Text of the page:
One-on-one meetings are the norm in many organizations, but it’s quite common for them to be… sub-optimally utilized. Sound familiar? One-on-ones are tricky because there’s often debate over who owns the meeting and whether there should be an agenda.
In my practice I often hear from managers, “This is their time. We can talk about whatever they want, but they never bring anything.” Meanwhile, team members are often unclear on how to use the time or don’t feel empowered to take ownership of the agenda.
There aren’t actual silver bullets when it comes to managing others, but–done correctly– one-on-ones are as close as it gets.
First, let’s clarify ownership.
Managers and employees should co-own one-on-ones with clear roles.
- Offer clarity on structure so the employee knows what to prepare for
- Respect the designated time: no rescheduling or cancelling last minute, being present and being an active participant
- Come prepared and bring discussion topics
- Clarify when the manager should get involved and when their role is that of a thought partner or sounding board
- Ask for what they need
One-on-ones are an opportunity for managers to connect and show interest in team members. To be a good leader, people need to want to follow you. And people follow those who are interested in them. It’s tough to create this level of connection without a regular one-on-one. Another reason why one-on-ones are so important is that most organizations would benefit from taking more time to recognize people and most people have an aversion to tooting their own horn. It’s on you as a manager to elicit those moments and achievements that are worth recognition, and one-on-ones are a great opportunity to mine the good that’s going on to recognize it.
These meetings are goldmines of information for you as a manager, as well. Do you ever wonder:
- Are people burned out?
- Enjoying their work?
- Feeling challenged enough? Too much?
It turns out, they will tell you when you listen intently and create a setting where they feel comfortable. Cue the one-on-one. This is your chance to keep your ear to the ground for friction, blocks, and bottlenecks. It’s important to distinguish between people venting to you versus when they actually need or want your help. It’s common for well-intended managers to jump to action to “help” improve a situation when what the team member actually needed was a sounding board. If you’re unclear, ask “what would be most useful from me in this situation?”
Not sure how to set up your one-on-one? Below are three sample structures to consider for managers and employees alike. If your manager treats it as “your time,” take the initiative to suggest a structure that fits your needs.
Wins / Losses / Help
This is the perfect structure for a short check-in and gives plenty of space to celebrate the good, while giving the opportunity for managers and employees to collaborate and act in areas where more help is needed. This structure if optimal for fast-paced environments where it’s important for employees to remain unblocked.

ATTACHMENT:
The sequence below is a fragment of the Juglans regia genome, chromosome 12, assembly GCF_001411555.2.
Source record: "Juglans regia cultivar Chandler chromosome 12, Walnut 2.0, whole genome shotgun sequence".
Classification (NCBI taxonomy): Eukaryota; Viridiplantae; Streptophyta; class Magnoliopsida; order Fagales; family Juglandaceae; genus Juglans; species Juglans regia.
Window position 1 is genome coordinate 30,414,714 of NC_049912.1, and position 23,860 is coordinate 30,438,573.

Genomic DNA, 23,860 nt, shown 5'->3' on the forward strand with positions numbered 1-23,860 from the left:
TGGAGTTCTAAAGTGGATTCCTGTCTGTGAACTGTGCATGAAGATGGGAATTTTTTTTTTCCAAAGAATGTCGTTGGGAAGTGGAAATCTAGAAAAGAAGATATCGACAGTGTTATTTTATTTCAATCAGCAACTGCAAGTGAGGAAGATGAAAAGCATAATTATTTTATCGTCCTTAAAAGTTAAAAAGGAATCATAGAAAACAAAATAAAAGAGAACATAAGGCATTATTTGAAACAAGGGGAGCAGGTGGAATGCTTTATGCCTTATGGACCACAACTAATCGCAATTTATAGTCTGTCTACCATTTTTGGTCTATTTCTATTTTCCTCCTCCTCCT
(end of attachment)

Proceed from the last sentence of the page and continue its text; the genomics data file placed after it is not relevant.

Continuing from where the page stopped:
Here’s how it works:
- Wins: Where are things moving along or succeeding
- Losses: Where are things are stuck, struggling or went poorly
- Help: Where is assistance needed from the lead or others (this is a great opportunity for direct help or coaching)
Five questions that should take 15 minutes (or can be extended to 30 minutes). This structure is good for more senior employees or those who work autonomously.
Here’s how it works:
- What’s good: Opportunity to brag, celebrate, recognize others… just start with a positive spin
- Quick updates on priorities
- Anything that is stalled or blocked?
- What’s coming up that we need to discuss?
- Where is support needed?
GROW Coaching Conversation
The GROW conversation model was created by Sir John Whitmore and colleagues in the 1980s. A GROW coaching conversation frames questions designed to open dialogue, generate a breadth of options, and drive solution-based conversation. This type of structure is ideal for employees who are new or developing and could benefit from having a thought partner. It’s a simple model to follow to coach team members to support goal attainment, performance management or problem solving.
Here’s how it works:
- Goal: What is it you want to accomplish that I can help you think through?
- Reality: What’s the current status, what have you tried, where are you stuck?
- Options: Let’s brainstorm different ways you could approach this (challenge them to go for volume to generate several options and withhold your ideas until the end)
- Way forward: What are you motivated to try as a result of this conversation?
It may take time to find the meeting strategy that works for you. One leader I worked with made her one-on-ones mobile meetings where she and her team member walked around the property for 20-30 minutes. We designed a time-blocked schedule where she not only held check-ins with her 8 person team in one day (and clocked 10,000 steps while doing it), but she also found it easier to avoid distractions and be fully present with her team on the walk.
I challenge you to revamp your one-on-ones to make them 10% more effective. What will you try?